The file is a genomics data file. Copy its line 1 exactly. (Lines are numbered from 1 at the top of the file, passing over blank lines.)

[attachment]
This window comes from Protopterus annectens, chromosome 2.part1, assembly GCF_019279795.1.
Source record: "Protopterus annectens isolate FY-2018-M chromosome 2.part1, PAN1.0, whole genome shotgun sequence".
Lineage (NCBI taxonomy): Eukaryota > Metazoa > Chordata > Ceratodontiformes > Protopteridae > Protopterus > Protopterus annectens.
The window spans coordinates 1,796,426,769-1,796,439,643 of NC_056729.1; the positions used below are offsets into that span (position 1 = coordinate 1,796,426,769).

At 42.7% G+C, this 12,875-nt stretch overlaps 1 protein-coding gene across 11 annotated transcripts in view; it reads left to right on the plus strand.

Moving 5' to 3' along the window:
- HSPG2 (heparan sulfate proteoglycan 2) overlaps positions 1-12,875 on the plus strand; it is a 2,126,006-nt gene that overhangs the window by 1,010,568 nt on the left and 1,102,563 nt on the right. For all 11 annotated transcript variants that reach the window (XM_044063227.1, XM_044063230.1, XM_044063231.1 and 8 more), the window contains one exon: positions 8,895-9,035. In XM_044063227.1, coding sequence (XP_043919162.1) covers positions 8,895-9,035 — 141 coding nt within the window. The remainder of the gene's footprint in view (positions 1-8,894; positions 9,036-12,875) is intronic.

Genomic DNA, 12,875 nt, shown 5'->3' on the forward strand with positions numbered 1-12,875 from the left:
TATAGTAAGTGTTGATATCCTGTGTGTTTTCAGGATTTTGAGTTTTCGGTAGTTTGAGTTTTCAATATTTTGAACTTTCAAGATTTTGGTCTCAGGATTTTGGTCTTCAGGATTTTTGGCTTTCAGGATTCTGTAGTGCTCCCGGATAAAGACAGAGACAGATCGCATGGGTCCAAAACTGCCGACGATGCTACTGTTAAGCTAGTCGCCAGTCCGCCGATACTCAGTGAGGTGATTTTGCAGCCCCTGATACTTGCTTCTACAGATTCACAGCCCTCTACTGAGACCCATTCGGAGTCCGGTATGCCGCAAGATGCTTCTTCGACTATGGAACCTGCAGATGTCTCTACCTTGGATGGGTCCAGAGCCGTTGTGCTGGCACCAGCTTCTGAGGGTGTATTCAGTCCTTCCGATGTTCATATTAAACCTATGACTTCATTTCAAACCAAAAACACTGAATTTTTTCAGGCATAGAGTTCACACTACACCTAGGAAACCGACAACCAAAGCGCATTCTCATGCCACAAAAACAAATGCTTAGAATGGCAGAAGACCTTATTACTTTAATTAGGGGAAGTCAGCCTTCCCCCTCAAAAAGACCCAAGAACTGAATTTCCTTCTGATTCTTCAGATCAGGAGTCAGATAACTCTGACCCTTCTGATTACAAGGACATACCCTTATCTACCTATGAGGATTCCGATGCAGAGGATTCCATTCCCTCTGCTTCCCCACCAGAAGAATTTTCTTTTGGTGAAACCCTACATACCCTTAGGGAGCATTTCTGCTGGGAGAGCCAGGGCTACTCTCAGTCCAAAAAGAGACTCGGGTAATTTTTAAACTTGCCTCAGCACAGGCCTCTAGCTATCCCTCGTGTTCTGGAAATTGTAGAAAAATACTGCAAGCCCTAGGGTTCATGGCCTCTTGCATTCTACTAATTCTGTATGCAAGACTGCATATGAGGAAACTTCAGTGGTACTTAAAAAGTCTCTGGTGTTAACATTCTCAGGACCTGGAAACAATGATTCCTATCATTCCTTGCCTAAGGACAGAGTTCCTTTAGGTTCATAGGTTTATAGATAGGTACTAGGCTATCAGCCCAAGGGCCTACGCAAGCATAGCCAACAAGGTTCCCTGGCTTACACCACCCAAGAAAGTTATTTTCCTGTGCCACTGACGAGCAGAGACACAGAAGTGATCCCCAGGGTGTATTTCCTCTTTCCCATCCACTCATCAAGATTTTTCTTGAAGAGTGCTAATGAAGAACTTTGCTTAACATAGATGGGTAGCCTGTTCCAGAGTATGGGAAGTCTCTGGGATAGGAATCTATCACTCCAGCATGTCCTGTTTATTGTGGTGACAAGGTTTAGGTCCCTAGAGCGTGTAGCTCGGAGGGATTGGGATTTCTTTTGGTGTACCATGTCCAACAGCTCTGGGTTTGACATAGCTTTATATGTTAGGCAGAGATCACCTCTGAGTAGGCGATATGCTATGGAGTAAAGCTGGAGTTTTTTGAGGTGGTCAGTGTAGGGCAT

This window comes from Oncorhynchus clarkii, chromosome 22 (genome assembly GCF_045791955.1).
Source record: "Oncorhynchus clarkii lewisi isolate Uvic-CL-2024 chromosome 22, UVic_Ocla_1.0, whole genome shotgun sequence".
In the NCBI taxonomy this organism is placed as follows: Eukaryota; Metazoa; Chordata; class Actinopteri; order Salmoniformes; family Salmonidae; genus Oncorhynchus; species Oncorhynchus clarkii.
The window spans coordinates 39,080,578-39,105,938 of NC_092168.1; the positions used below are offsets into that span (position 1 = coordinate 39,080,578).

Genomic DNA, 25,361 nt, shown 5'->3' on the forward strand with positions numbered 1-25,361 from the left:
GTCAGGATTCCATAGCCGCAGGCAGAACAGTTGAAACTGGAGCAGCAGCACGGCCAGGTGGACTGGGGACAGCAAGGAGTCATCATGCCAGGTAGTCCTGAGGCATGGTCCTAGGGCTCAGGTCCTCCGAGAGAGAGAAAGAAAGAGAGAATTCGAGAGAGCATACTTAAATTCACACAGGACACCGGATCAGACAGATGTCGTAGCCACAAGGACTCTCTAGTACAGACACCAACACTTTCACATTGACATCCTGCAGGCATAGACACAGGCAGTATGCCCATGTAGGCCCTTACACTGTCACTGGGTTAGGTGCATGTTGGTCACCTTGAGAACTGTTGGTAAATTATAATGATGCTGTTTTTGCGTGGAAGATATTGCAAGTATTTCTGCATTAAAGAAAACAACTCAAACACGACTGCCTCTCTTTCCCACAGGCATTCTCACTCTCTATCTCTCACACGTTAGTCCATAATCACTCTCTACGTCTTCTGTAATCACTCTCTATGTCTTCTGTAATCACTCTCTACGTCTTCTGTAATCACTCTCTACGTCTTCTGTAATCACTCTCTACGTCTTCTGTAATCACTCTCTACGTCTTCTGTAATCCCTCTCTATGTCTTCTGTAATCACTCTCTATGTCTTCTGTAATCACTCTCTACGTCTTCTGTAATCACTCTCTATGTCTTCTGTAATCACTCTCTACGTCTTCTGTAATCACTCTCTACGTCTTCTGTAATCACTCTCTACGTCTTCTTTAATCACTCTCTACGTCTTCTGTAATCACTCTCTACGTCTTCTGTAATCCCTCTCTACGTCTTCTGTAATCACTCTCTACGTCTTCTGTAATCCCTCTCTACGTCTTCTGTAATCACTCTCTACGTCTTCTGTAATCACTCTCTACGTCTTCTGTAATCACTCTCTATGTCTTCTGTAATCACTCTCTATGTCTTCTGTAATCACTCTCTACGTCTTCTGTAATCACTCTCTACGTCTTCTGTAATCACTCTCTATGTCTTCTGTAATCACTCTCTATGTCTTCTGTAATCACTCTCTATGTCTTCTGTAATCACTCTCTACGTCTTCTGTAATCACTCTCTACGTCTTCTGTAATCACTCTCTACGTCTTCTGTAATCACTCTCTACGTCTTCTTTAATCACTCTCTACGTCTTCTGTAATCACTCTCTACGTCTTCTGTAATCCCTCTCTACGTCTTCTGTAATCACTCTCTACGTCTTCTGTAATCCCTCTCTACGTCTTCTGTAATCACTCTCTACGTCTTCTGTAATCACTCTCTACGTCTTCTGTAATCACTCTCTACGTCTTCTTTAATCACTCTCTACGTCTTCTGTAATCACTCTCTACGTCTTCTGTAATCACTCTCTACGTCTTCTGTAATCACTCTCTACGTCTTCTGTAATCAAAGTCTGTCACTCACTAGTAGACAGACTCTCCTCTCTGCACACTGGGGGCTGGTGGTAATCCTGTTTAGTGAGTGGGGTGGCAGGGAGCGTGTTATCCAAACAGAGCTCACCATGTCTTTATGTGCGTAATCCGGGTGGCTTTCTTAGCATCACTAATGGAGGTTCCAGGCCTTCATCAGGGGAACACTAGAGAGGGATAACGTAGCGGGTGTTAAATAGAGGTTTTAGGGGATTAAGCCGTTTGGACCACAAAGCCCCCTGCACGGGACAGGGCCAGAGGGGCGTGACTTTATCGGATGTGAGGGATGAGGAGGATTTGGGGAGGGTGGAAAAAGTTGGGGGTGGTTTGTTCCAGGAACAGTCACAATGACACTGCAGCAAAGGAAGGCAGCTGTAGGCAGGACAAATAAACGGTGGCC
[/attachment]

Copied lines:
This window comes from Protopterus annectens, chromosome 2.part1, assembly GCF_019279795.1.